“They aim at the most important things: museums, libraries, the things on which we build our authenticity,” said Svitlana Moiseeva, a librarian we spoke to who had fled west from the Donbas.
Some of the cultural sites we documented were destroyed with intent — above all Ukrainian monuments, which have been smashed or dismantled on camera in several Russian-occupied regions. (Targeting cultural sites for destruction is a war crime, per the 1954 Hague Convention of the United Nations, to which both Russia and Ukraine are parties.) Others appeared to be collateral damage. Most of Ukraine’s ravaged cultural sites are like the shelled Reims Cathedral: perhaps not directly targeted, but destroyed with ruthless unconcern.
Over the summer, I’d traveled to liberated towns outside Kyiv. I walked through the wreckage of the Ivankiv Historical and Local History Museum, which burned down to the studs, and the house of culture in Borodianka, whose tattered theater had once hosted a thriving local arts program. The destruction is even more intense in the east of the country. Working with colleagues to document its scale, watching loop after loop of burning churches and battered archives, one matter became clear: The damage to arts and heritage were the inevitable products of a Russian invasion meant to extinguish a national culture.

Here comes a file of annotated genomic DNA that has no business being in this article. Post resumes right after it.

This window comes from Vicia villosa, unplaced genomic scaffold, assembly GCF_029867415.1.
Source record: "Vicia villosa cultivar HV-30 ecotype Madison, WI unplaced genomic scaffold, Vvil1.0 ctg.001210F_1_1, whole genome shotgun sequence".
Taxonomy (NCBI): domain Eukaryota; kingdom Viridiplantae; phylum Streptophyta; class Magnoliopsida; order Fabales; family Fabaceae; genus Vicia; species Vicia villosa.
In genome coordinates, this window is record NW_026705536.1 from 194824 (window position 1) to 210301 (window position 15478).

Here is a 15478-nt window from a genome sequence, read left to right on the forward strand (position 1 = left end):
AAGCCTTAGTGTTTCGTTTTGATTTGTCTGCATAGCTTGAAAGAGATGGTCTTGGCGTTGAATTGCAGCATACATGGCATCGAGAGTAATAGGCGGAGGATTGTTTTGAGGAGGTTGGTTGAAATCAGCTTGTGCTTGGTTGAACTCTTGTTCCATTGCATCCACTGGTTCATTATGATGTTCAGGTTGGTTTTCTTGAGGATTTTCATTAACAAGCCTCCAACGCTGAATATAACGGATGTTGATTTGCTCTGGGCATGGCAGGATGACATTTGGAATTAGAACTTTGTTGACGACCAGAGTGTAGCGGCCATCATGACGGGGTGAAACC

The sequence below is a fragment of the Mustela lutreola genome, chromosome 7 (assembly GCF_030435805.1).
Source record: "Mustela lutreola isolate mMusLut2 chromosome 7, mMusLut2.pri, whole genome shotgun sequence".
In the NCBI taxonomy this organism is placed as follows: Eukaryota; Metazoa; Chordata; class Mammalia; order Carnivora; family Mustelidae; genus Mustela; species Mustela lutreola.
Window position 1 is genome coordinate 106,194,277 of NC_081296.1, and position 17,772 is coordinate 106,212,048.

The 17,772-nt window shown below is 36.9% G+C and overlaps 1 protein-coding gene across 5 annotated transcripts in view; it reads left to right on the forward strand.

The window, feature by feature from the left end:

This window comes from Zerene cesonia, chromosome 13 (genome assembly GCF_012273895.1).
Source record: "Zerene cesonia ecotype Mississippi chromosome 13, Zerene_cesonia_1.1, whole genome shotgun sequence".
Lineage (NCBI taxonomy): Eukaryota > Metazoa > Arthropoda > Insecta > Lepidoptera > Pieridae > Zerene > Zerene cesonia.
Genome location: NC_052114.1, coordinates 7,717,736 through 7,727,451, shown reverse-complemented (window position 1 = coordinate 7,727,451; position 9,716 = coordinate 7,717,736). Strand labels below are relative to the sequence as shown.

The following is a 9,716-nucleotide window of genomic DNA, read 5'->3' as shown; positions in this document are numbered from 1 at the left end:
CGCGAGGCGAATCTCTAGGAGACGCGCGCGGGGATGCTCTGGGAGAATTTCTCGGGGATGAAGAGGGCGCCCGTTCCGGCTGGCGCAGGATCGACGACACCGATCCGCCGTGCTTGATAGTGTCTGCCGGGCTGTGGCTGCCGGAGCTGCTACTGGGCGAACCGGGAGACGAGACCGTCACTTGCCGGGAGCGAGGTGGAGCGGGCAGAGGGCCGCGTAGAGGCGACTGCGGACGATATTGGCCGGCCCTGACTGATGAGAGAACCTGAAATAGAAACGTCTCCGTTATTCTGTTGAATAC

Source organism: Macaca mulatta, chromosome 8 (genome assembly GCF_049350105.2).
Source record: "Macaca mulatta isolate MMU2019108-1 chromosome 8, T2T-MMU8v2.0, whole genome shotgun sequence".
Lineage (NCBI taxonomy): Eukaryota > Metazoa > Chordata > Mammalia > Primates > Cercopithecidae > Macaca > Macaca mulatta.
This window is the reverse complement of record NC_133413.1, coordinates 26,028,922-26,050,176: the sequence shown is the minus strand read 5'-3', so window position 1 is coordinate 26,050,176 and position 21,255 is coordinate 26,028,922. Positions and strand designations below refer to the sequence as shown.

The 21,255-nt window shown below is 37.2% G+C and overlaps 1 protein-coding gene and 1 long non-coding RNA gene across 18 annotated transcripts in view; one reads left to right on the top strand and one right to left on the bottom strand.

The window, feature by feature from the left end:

President Vladimir V. Putin of Russia is prosecuting this war to inscribe Ukraine into a “Russian world.” He makes no secret of this. “We are one people,” Mr. Putin wrote in his notorious 2021 essay that negated Ukrainian nationhood and cast Ukrainian art and literature as Russian patrimony. This June, at an exhibition in Moscow, the Russian president explicitly analogized his war to the 18th-century imperial conquests of Peter the Great. Just this past Sunday, in a Russian television interview, he accused foreign adversaries of “aiming to tear apart Russia, the historical Russia.” The point of invading Ukraine, Mr. Putin reiterated, was “to unite the Russian people.”
Language, religion, historical memory: These, as much as territory, are the war’s contemporary battlefields. Against its appalling human cost, its cultural toll may feel insignificant, or luxurious — but culture is in every way a front of this imperial war, and the fate of more nations than one hangs on its defense.